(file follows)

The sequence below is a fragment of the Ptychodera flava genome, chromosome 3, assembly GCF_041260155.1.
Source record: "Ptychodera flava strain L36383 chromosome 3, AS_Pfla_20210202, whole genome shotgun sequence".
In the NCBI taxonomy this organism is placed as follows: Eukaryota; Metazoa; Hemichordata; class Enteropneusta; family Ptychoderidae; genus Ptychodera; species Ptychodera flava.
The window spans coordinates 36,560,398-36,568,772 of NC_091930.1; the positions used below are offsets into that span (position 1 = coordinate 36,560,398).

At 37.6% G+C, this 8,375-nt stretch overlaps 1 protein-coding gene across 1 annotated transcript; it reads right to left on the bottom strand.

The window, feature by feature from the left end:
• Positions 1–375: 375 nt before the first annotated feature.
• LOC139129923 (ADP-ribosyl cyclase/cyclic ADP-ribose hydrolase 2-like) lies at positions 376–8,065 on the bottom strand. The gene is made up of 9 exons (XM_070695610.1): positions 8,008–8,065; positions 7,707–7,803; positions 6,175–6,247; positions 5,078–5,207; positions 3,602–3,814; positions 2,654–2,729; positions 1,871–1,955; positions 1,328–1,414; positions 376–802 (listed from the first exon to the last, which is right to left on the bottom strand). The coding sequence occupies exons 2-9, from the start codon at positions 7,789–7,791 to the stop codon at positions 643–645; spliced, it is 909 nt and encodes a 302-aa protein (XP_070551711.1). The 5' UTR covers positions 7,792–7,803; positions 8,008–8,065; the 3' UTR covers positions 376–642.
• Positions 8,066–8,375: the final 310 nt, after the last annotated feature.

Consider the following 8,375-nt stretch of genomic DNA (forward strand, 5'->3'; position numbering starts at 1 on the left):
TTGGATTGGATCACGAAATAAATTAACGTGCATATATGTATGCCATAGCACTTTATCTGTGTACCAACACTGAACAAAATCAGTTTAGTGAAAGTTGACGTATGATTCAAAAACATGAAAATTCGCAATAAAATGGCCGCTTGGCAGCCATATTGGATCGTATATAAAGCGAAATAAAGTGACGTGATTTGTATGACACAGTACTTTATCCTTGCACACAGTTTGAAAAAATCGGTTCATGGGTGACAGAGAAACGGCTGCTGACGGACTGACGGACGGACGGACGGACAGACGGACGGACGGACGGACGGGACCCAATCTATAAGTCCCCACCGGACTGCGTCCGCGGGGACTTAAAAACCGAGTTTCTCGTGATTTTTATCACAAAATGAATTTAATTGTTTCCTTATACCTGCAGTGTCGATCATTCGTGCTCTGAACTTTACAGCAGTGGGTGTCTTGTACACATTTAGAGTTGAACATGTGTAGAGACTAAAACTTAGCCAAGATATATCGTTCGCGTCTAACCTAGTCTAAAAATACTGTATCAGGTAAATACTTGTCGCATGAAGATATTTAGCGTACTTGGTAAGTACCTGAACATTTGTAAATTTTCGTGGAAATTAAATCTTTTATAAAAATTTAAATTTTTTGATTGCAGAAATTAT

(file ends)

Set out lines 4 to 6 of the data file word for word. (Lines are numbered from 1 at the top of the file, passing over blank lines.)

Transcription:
The window spans coordinates 36,560,398-36,568,772 of NC_091930.1; the positions used below are offsets into that span (position 1 = coordinate 36,560,398).

At 37.6% G+C, this 8,375-nt stretch overlaps 1 protein-coding gene across 1 annotated transcript; it reads right to left on the bottom strand.

The window, feature by feature from the left end: